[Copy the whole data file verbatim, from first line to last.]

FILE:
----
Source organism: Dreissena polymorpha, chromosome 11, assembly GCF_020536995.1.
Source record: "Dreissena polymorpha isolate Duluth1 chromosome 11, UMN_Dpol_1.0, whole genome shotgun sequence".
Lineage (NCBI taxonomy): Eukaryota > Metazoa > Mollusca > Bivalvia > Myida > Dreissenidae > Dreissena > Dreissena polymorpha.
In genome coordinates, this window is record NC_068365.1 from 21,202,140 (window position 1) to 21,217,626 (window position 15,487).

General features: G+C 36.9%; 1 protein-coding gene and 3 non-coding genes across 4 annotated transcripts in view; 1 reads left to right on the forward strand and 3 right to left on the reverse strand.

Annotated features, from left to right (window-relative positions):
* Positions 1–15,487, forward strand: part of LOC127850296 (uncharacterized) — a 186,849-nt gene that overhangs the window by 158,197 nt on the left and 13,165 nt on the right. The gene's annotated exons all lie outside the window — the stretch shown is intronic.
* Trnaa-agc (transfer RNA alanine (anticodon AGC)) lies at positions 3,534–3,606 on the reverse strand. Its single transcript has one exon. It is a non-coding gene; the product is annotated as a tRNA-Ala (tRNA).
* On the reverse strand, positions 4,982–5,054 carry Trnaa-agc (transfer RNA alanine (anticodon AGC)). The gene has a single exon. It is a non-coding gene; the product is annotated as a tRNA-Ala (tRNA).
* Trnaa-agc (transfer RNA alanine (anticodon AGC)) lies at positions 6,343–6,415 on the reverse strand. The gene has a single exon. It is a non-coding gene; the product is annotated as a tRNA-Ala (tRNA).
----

Source organism: Dreissena polymorpha, chromosome 11, assembly GCF_020536995.1.
Source record: "Dreissena polymorpha isolate Duluth1 chromosome 11, UMN_Dpol_1.0, whole genome shotgun sequence".
Lineage (NCBI taxonomy): Eukaryota > Metazoa > Mollusca > Bivalvia > Myida > Dreissenidae > Dreissena > Dreissena polymorpha.
In genome coordinates, this window is record NC_068365.1 from 21,202,140 (window position 1) to 21,217,626 (window position 15,487).

General features: G+C 36.9%; 1 protein-coding gene and 3 non-coding genes across 4 annotated transcripts in view; 1 reads left to right on the forward strand and 3 right to left on the reverse strand.

Annotated features, from left to right (window-relative positions):
* Positions 1–15,487, forward strand: part of LOC127850296 (uncharacterized) — a 186,849-nt gene that overhangs the window by 158,197 nt on the left and 13,165 nt on the right. The gene's annotated exons all lie outside the window — the stretch shown is intronic.
* Trnaa-agc (transfer RNA alanine (anticodon AGC)) lies at positions 3,534–3,606 on the reverse strand. Its single transcript has one exon. It is a non-coding gene; the product is annotated as a tRNA-Ala (tRNA).
* On the reverse strand, positions 4,982–5,054 carry Trnaa-agc (transfer RNA alanine (anticodon AGC)). The gene has a single exon. It is a non-coding gene; the product is annotated as a tRNA-Ala (tRNA).
* Trnaa-agc (transfer RNA alanine (anticodon AGC)) lies at positions 6,343–6,415 on the reverse strand. The gene has a single exon. It is a non-coding gene; the product is annotated as a tRNA-Ala (tRNA).